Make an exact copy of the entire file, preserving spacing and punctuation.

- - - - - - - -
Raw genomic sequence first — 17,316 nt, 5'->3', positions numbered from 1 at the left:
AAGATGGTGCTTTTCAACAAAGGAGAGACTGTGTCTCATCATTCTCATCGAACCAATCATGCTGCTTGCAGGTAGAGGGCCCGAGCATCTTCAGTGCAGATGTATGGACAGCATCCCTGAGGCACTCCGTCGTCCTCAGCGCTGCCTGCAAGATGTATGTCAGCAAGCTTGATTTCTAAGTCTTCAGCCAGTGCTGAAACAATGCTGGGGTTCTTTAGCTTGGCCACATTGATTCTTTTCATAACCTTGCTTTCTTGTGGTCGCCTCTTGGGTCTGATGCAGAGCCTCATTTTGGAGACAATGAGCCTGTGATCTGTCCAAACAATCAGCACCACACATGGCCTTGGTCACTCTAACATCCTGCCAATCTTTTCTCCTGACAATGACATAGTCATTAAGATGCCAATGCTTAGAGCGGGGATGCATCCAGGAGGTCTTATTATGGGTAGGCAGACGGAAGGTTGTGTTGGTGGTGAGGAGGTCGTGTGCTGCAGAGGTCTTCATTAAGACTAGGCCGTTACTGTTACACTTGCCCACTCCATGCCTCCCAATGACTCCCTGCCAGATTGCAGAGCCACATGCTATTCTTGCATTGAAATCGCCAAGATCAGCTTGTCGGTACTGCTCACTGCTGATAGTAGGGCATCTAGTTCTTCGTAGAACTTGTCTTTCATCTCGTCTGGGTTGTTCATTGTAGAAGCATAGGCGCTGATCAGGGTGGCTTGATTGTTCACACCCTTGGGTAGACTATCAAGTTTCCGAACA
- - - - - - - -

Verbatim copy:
Raw genomic sequence first — 17,316 nt, 5'->3', positions numbered from 1 at the left:
AAGATGGTGCTTTTCAACAAAGGAGAGACTGTGTCTCATCATTCTCATCGAACCAATCATGCTGCTTGCAGGTAGAGGGCCCGAGCATCTTCAGTGCAGATGTATGGACAGCATCCCTGAGGCACTCCGTCGTCCTCAGCGCTGCCTGCAAGATGTATGTCAGCAAGCTTGATTTCTAAGTCTTCAGCCAGTGCTGAAACAATGCTGGGGTTCTTTAGCTTGGCCACATTGATTCTTTTCATAACCTTGCTTTCTTGTGGTCGCCTCTTGGGTCTGATGCAGAGCCTCATTTTGGAGACAATGAGCCTGTGATCTGTCCAAACAATCAGCACCACACATGGCCTTGGTCACTCTAACATCCTGCCAATCTTTTCTCCTGACAATGACATAGTCATTAAGATGCCAATGCTTAGAGCGGGGATGCATCCAGGAGGTCTTATTATGGGTAGGCAGACGGAAGGTTGTGTTGGTGGTGAGGAGGTCGTGTGCTGCAGAGGTCTTCATTAAGACTAGGCCGTTACTGTTACACTTGCCCACTCCATGCCTCCCAATGACTCCCTGCCAGATTGCAGAGCCACATGCTATTCTTGCATTGAAATCGCCAAGATCAGCTTGTCGGTACTGCTCACTGCTGATAGTAGGGCATCTAGTTCTTCGTAGAACTTGTCTTTCATCTCGTCTGGGTTGTTCATTGTAGAAGCATAGGCGCTGATCAGGGTGGCTTGATTGTTCACACCCTTGGGTAGACTATCAAGTTTCCGAACA